Computer-based research could pave way for anti-flu drugs of the future
By looking at whether existing medications could be used as a starting point for new anti-flu drugs, researchers at the University of Hertfordshire are helping to pave the way for future treatments against influenza.
The study, published in the journal Virology and carried out within the Biosciences Research Group at the University of Hertfordshire, used computer-based analysis to focus on the nuclear export protein as a drug target. The nuclear export protein facilitates the spread of the flu virus by interacting with other proteins inside cells.
From the 1,700 approved drugs tested, researchers identified an anabolic steroid used in menopausal hormone therapy as a starting point for new anti-flu drugs. The findings could be used in lab-based experiments by scientists looking to create future anti-flu drugs.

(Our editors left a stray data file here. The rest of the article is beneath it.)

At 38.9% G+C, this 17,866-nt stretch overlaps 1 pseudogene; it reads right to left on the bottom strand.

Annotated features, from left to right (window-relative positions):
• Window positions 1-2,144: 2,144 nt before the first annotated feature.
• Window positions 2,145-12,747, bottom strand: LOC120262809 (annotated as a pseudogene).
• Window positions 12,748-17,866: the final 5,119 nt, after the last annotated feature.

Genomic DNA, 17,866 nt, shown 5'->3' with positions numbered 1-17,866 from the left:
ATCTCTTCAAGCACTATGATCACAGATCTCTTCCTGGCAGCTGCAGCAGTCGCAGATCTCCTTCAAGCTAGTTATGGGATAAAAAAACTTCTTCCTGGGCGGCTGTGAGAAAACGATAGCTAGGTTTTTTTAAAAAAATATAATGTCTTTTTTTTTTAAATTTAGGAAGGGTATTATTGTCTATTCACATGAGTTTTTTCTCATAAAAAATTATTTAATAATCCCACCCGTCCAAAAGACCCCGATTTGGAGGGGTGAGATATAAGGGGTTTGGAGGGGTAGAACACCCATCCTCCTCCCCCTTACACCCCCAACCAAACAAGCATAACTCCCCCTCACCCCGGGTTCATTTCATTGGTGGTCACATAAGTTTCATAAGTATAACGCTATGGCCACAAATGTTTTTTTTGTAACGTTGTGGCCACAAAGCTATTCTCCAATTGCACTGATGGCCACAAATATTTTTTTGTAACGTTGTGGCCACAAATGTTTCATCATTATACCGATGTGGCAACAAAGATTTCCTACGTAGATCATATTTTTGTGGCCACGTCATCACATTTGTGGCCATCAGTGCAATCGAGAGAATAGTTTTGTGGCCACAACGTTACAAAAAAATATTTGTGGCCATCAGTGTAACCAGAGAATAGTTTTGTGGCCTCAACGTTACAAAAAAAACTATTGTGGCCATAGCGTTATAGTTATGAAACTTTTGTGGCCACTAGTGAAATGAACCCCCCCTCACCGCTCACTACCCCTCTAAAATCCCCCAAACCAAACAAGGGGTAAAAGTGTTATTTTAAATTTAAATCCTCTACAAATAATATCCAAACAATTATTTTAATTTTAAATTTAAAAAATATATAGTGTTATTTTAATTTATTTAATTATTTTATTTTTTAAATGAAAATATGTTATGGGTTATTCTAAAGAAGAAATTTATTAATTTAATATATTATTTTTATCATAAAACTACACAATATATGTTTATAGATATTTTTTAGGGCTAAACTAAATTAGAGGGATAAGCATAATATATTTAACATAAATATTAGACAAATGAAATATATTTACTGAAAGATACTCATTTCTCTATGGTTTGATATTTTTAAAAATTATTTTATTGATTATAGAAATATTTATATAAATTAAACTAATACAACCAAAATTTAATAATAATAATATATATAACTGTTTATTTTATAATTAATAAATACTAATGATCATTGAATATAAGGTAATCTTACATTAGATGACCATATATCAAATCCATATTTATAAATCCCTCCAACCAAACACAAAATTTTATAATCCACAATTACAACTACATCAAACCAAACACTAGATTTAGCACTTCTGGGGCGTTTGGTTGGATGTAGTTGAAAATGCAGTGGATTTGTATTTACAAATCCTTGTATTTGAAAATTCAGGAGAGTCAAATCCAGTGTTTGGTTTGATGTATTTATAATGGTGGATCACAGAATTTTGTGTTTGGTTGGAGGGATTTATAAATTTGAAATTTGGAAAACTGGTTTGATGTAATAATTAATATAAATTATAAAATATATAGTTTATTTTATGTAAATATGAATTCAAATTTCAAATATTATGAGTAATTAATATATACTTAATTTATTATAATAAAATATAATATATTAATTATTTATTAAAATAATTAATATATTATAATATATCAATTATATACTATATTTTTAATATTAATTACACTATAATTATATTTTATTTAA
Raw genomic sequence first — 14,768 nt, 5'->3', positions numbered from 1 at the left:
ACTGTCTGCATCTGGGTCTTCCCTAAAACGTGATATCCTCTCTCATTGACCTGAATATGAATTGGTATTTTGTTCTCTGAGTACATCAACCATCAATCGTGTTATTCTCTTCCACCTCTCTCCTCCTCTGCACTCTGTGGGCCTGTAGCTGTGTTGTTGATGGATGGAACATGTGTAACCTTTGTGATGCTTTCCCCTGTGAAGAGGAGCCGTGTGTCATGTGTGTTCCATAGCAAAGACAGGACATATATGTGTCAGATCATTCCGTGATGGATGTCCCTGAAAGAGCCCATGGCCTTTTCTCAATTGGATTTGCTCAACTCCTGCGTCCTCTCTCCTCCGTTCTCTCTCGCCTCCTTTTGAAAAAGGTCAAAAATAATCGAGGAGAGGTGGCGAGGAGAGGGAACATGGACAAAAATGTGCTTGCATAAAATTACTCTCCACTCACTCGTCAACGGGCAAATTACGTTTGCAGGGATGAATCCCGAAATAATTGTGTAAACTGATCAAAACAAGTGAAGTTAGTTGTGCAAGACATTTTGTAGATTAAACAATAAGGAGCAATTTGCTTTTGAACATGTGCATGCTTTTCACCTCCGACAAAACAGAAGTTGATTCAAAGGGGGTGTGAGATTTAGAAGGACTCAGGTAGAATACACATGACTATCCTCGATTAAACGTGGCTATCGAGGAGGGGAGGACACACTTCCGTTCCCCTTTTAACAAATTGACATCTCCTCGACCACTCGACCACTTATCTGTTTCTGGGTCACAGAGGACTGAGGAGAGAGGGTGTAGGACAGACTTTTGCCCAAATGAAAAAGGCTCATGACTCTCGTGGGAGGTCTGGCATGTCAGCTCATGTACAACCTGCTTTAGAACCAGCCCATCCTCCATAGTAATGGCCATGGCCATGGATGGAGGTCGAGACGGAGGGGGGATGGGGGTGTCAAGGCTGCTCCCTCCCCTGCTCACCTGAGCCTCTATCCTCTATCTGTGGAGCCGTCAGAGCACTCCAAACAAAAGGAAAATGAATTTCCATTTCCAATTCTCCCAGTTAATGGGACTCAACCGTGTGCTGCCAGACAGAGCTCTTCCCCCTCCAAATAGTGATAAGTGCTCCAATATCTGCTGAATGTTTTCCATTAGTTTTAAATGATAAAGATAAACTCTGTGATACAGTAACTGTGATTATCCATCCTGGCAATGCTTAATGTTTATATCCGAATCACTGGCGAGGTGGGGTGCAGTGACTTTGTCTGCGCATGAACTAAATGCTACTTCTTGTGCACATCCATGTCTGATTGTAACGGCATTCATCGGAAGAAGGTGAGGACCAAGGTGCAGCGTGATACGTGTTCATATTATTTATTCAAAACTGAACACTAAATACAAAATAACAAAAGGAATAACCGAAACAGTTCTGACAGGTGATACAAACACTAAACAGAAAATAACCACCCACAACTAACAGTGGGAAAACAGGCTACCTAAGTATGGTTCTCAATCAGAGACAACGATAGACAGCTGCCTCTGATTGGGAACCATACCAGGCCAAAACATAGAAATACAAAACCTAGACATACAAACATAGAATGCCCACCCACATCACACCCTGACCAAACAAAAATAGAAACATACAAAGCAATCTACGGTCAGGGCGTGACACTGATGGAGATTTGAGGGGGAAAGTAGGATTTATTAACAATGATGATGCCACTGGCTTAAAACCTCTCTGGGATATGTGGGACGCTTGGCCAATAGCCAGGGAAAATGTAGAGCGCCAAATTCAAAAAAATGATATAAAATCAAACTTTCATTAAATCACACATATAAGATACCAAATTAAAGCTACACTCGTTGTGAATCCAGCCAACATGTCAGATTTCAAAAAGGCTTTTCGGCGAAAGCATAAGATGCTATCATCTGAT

Dr. Andreas Kukol, from the School of Life and Medical Sciences at the University of Hertfordshire, said: "The flu virus is constantly changing, and it adapts to evade our immune system or any treatment aimed at stopping the virus. Therefore, new vaccinations are needed every year. To uncover the virus' hidden secrets, we investigated the nuclear export protein from 3,000 virus samples to identify constant regions, which is the part of the virus that is unlikely to change as it evolves. Against those constant regions, a large number of potential drugs were screened computationally. Our predictions can help other virologists to identify the anti-flu drugs of the future."